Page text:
Abu Ismaïl Abdullah ibn Abi-Mansour Mohammad or Khwajah Abdullah Ansari (1006-1088) was a famous Persian poet and Sufi. He was born and died in Herat (then Khorasan, now one of the cities of Afghanistan), and that is why he is known as Pir of Herat. He is also known as “Shaikul Mashayekh” [Master of (Sufi) Masters] and his title was “Shaikhul Islam”.
Joe Miller (1904 — 1992) was an American mystic best known for his Thursday Morning Walks in San Francisco’s Golden Gate Park with his wife Guin during the 1970s and 1980s. Joe was widely respected for his spiritual clarity and Dr. Evans-Wentz, the original translator of the Tibetan Book of the Dead, and other sacred Mahayana texts, considered Joe Miller “the only man he had met in the West who understood the Doctrine of the Clear Light.” Joe was a close friend of Samuel L. Lewis who upon his deathbed asked Joe to “Take care of my disciples.” Joe provided spiritual guidance to Sam’s disciples, and many others, until his death in 1992.
Uthman ibn Affan (Arabic: عثمان بن عفان, strict transliteration: ʻUthmān ibn ʻAffān) (c. 579 – 656CE) was one of the companions of the prophet, Muhammad. He played a major role in early Islamic history as the third Sunni Rashidun or Rightly Guided Caliph.
The Assumption of the Blessed Virgin Mary into Heaven at the end of her earthly life is a defined dogma of the Catholic Church. The Feast of the Assumption, celebrated every year on August 15, is a very old feast of the Church, celebrated universally by the sixth century. It commemorates the death of Mary and her bodily assumption into Heaven, before her body could begin to decay–a foretaste of our own bodily resurrection at the end of time. Because it signifies the Blessed Virgin’s passing into eternal life, it is the most important of all Marian feasts and a holy day of obligation in the Catholic Church.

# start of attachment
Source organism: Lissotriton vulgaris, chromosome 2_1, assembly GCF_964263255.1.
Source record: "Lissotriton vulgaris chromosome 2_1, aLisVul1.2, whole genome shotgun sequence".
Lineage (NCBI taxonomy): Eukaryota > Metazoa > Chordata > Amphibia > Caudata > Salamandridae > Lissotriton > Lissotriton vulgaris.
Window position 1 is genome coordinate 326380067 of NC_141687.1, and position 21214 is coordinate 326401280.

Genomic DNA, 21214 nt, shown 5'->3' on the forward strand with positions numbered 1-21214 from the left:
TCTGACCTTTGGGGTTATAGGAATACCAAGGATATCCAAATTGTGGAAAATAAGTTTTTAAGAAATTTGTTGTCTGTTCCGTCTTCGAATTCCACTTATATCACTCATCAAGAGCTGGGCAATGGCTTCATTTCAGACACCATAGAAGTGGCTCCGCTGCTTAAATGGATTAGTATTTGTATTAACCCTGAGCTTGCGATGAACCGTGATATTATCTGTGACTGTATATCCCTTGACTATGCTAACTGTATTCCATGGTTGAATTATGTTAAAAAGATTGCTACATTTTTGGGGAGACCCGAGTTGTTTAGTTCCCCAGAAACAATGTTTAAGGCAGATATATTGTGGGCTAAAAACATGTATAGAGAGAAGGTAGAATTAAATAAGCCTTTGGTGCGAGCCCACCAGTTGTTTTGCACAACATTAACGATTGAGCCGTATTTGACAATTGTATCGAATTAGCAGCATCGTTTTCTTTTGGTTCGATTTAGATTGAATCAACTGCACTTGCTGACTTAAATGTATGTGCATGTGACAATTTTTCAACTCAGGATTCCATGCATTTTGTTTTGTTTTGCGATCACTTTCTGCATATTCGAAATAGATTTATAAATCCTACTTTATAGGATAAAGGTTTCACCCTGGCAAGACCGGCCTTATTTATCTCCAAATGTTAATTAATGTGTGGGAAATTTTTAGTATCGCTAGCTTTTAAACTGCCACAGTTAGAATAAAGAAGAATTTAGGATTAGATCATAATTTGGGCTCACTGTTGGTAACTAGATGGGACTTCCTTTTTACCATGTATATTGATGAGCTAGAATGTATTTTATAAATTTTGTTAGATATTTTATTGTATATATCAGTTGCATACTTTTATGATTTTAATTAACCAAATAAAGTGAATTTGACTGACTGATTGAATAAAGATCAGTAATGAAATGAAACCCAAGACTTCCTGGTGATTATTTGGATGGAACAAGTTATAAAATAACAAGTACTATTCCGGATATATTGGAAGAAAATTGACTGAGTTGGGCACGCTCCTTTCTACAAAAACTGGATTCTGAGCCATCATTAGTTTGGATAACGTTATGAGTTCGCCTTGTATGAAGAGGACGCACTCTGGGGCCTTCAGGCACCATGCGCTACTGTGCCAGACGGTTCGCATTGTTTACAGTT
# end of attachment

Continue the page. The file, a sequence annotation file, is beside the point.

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The Hadj, or sacred journey, is the pilgrimage to the house of God at Mecca that all Muslims are asked to make once in their lifetimes. One of the world’s longest-lived religious rites, having continued without break for fourteen hundred years, it is, like all things Islamic, shrouded in mystery for Westerners. In The Hadj, Michael Wolfe, an American who converted to Islam, recounts his own journey a pilgrim, and in doing so brings readers close to the heart of what the pilgrimage means to a member of the religion that claims one-sixth of the world’s population. Not since Sir Richard Burton’s account of the pilgrimage to Mecca over one hundred years ago has a Western writer described the Hadj in such fascinating detail.